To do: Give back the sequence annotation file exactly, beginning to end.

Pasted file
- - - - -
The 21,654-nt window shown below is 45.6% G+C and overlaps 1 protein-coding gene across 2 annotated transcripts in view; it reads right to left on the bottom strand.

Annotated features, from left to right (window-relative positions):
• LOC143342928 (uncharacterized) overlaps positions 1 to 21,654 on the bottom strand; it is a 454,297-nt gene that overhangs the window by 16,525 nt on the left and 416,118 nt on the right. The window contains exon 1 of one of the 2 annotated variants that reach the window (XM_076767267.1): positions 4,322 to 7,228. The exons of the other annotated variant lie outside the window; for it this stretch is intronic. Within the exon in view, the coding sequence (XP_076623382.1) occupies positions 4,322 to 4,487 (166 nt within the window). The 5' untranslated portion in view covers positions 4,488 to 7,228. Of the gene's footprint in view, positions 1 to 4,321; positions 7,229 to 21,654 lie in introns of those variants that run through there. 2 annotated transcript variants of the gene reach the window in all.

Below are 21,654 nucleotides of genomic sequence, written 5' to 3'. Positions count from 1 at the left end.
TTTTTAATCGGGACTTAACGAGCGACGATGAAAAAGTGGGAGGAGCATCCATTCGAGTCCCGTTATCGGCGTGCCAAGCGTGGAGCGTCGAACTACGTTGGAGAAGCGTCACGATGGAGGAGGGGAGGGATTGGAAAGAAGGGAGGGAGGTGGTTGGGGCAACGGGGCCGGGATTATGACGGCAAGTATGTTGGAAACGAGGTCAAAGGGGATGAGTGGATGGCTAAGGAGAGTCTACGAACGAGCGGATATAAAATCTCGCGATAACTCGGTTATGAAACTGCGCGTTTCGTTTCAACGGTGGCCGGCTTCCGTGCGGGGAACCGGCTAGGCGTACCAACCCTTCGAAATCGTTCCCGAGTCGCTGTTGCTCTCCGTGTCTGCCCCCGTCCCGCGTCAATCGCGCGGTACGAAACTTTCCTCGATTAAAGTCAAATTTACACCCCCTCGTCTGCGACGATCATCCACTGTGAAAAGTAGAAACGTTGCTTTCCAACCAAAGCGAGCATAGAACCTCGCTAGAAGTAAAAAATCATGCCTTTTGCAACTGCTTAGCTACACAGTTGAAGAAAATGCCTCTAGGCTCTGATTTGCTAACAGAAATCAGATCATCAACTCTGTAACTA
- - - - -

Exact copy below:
The 21,654-nt window shown below is 45.6% G+C and overlaps 1 protein-coding gene across 2 annotated transcripts in view; it reads right to left on the bottom strand.

Annotated features, from left to right (window-relative positions):
• LOC143342928 (uncharacterized) overlaps positions 1 to 21,654 on the bottom strand; it is a 454,297-nt gene that overhangs the window by 16,525 nt on the left and 416,118 nt on the right. The window contains exon 1 of one of the 2 annotated variants that reach the window (XM_076767267.1): positions 4,322 to 7,228. The exons of the other annotated variant lie outside the window; for it this stretch is intronic. Within the exon in view, the coding sequence (XP_076623382.1) occupies positions 4,322 to 4,487 (166 nt within the window). The 5' untranslated portion in view covers positions 4,488 to 7,228. Of the gene's footprint in view, positions 1 to 4,321; positions 7,229 to 21,654 lie in introns of those variants that run through there. 2 annotated transcript variants of the gene reach the window in all.

Below are 21,654 nucleotides of genomic sequence, written 5' to 3'. Positions count from 1 at the left end.
TTTTTAATCGGGACTTAACGAGCGACGATGAAAAAGTGGGAGGAGCATCCATTCGAGTCCCGTTATCGGCGTGCCAAGCGTGGAGCGTCGAACTACGTTGGAGAAGCGTCACGATGGAGGAGGGGAGGGATTGGAAAGAAGGGAGGGAGGTGGTTGGGGCAACGGGGCCGGGATTATGACGGCAAGTATGTTGGAAACGAGGTCAAAGGGGATGAGTGGATGGCTAAGGAGAGTCTACGAACGAGCGGATATAAAATCTCGCGATAACTCGGTTATGAAACTGCGCGTTTCGTTTCAACGGTGGCCGGCTTCCGTGCGGGGAACCGGCTAGGCGTACCAACCCTTCGAAATCGTTCCCGAGTCGCTGTTGCTCTCCGTGTCTGCCCCCGTCCCGCGTCAATCGCGCGGTACGAAACTTTCCTCGATTAAAGTCAAATTTACACCCCCTCGTCTGCGACGATCATCCACTGTGAAAAGTAGAAACGTTGCTTTCCAACCAAAGCGAGCATAGAACCTCGCTAGAAGTAAAAAATCATGCCTTTTGCAACTGCTTAGCTACACAGTTGAAGAAAATGCCTCTAGGCTCTGATTTGCTAACAGAAATCAGATCATCAACTCTGTAACTA